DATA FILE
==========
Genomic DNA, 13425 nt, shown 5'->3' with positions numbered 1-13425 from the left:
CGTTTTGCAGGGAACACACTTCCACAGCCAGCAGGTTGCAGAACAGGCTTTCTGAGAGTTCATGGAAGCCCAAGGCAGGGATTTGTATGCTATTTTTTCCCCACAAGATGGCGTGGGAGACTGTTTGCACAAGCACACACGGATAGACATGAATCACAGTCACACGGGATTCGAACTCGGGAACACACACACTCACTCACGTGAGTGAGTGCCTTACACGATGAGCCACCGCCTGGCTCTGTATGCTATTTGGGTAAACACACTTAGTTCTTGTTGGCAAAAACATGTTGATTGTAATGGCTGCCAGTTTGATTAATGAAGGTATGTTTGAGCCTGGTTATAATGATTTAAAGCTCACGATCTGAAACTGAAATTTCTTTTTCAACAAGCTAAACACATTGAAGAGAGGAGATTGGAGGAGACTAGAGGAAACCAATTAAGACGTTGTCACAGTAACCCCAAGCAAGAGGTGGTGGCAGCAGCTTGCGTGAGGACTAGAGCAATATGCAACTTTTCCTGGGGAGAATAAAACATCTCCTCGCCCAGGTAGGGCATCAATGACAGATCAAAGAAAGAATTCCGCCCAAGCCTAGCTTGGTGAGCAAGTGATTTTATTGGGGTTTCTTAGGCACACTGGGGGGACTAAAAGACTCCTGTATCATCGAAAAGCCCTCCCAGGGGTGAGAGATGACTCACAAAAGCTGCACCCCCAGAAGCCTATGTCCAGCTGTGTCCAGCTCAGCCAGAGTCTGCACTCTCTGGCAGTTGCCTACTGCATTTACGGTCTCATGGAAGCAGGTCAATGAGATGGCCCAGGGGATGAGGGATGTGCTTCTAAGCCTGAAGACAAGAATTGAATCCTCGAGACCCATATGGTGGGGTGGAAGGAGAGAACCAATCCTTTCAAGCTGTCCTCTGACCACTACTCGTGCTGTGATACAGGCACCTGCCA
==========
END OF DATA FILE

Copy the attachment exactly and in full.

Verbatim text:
Genomic DNA, 13425 nt, shown 5'->3' with positions numbered 1-13425 from the left:
CGTTTTGCAGGGAACACACTTCCACAGCCAGCAGGTTGCAGAACAGGCTTTCTGAGAGTTCATGGAAGCCCAAGGCAGGGATTTGTATGCTATTTTTTCCCCACAAGATGGCGTGGGAGACTGTTTGCACAAGCACACACGGATAGACATGAATCACAGTCACACGGGATTCGAACTCGGGAACACACACACTCACTCACGTGAGTGAGTGCCTTACACGATGAGCCACCGCCTGGCTCTGTATGCTATTTGGGTAAACACACTTAGTTCTTGTTGGCAAAAACATGTTGATTGTAATGGCTGCCAGTTTGATTAATGAAGGTATGTTTGAGCCTGGTTATAATGATTTAAAGCTCACGATCTGAAACTGAAATTTCTTTTTCAACAAGCTAAACACATTGAAGAGAGGAGATTGGAGGAGACTAGAGGAAACCAATTAAGACGTTGTCACAGTAACCCCAAGCAAGAGGTGGTGGCAGCAGCTTGCGTGAGGACTAGAGCAATATGCAACTTTTCCTGGGGAGAATAAAACATCTCCTCGCCCAGGTAGGGCATCAATGACAGATCAAAGAAAGAATTCCGCCCAAGCCTAGCTTGGTGAGCAAGTGATTTTATTGGGGTTTCTTAGGCACACTGGGGGGACTAAAAGACTCCTGTATCATCGAAAAGCCCTCCCAGGGGTGAGAGATGACTCACAAAAGCTGCACCCCCAGAAGCCTATGTCCAGCTGTGTCCAGCTCAGCCAGAGTCTGCACTCTCTGGCAGTTGCCTACTGCATTTACGGTCTCATGGAAGCAGGTCAATGAGATGGCCCAGGGGATGAGGGATGTGCTTCTAAGCCTGAAGACAAGAATTGAATCCTCGAGACCCATATGGTGGGGTGGAAGGAGAGAACCAATCCTTTCAAGCTGTCCTCTGACCACTACTCGTGCTGTGATACAGGCACCTGCCA